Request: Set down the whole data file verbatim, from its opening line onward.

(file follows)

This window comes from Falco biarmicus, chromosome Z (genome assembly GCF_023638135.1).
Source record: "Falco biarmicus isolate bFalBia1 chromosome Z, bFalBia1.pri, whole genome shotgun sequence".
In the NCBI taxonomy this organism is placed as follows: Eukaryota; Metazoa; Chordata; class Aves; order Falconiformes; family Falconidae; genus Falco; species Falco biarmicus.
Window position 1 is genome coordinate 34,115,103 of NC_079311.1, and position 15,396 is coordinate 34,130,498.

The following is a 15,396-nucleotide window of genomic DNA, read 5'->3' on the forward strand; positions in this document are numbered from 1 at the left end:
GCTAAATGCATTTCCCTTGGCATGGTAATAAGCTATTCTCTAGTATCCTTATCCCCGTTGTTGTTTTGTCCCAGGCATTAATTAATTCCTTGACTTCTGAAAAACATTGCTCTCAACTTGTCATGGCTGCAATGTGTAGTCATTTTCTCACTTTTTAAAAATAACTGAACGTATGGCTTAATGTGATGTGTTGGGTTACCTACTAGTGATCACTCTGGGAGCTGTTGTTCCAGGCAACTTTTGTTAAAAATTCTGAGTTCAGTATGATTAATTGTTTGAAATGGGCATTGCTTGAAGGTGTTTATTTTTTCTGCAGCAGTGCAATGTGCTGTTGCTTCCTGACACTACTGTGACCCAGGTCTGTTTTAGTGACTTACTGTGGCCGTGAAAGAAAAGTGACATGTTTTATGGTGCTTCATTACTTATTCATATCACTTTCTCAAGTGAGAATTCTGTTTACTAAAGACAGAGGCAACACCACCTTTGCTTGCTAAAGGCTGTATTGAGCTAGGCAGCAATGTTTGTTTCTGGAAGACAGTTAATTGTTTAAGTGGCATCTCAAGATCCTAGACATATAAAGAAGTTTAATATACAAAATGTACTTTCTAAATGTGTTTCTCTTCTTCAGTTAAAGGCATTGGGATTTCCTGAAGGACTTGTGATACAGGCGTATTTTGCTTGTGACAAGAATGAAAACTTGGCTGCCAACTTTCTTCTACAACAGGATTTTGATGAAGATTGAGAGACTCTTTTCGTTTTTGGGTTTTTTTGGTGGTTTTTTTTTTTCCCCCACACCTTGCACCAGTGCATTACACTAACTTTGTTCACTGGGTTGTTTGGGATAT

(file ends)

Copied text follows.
This window comes from Falco biarmicus, chromosome Z (genome assembly GCF_023638135.1).
Source record: "Falco biarmicus isolate bFalBia1 chromosome Z, bFalBia1.pri, whole genome shotgun sequence".
In the NCBI taxonomy this organism is placed as follows: Eukaryota; Metazoa; Chordata; class Aves; order Falconiformes; family Falconidae; genus Falco; species Falco biarmicus.
Window position 1 is genome coordinate 34,115,103 of NC_079311.1, and position 15,396 is coordinate 34,130,498.

The following is a 15,396-nucleotide window of genomic DNA, read 5'->3' on the forward strand; positions in this document are numbered from 1 at the left end:
GCTAAATGCATTTCCCTTGGCATGGTAATAAGCTATTCTCTAGTATCCTTATCCCCGTTGTTGTTTTGTCCCAGGCATTAATTAATTCCTTGACTTCTGAAAAACATTGCTCTCAACTTGTCATGGCTGCAATGTGTAGTCATTTTCTCACTTTTTAAAAATAACTGAACGTATGGCTTAATGTGATGTGTTGGGTTACCTACTAGTGATCACTCTGGGAGCTGTTGTTCCAGGCAACTTTTGTTAAAAATTCTGAGTTCAGTATGATTAATTGTTTGAAATGGGCATTGCTTGAAGGTGTTTATTTTTTCTGCAGCAGTGCAATGTGCTGTTGCTTCCTGACACTACTGTGACCCAGGTCTGTTTTAGTGACTTACTGTGGCCGTGAAAGAAAAGTGACATGTTTTATGGTGCTTCATTACTTATTCATATCACTTTCTCAAGTGAGAATTCTGTTTACTAAAGACAGAGGCAACACCACCTTTGCTTGCTAAAGGCTGTATTGAGCTAGGCAGCAATGTTTGTTTCTGGAAGACAGTTAATTGTTTAAGTGGCATCTCAAGATCCTAGACATATAAAGAAGTTTAATATACAAAATGTACTTTCTAAATGTGTTTCTCTTCTTCAGTTAAAGGCATTGGGATTTCCTGAAGGACTTGTGATACAGGCGTATTTTGCTTGTGACAAGAATGAAAACTTGGCTGCCAACTTTCTTCTACAACAGGATTTTGATGAAGATTGAGAGACTCTTTTCGTTTTTGGGTTTTTTTGGTGGTTTTTTTTTTTCCCCCACACCTTGCACCAGTGCATTACACTAACTTTGTTCACTGGGTTGTTTGGGATAT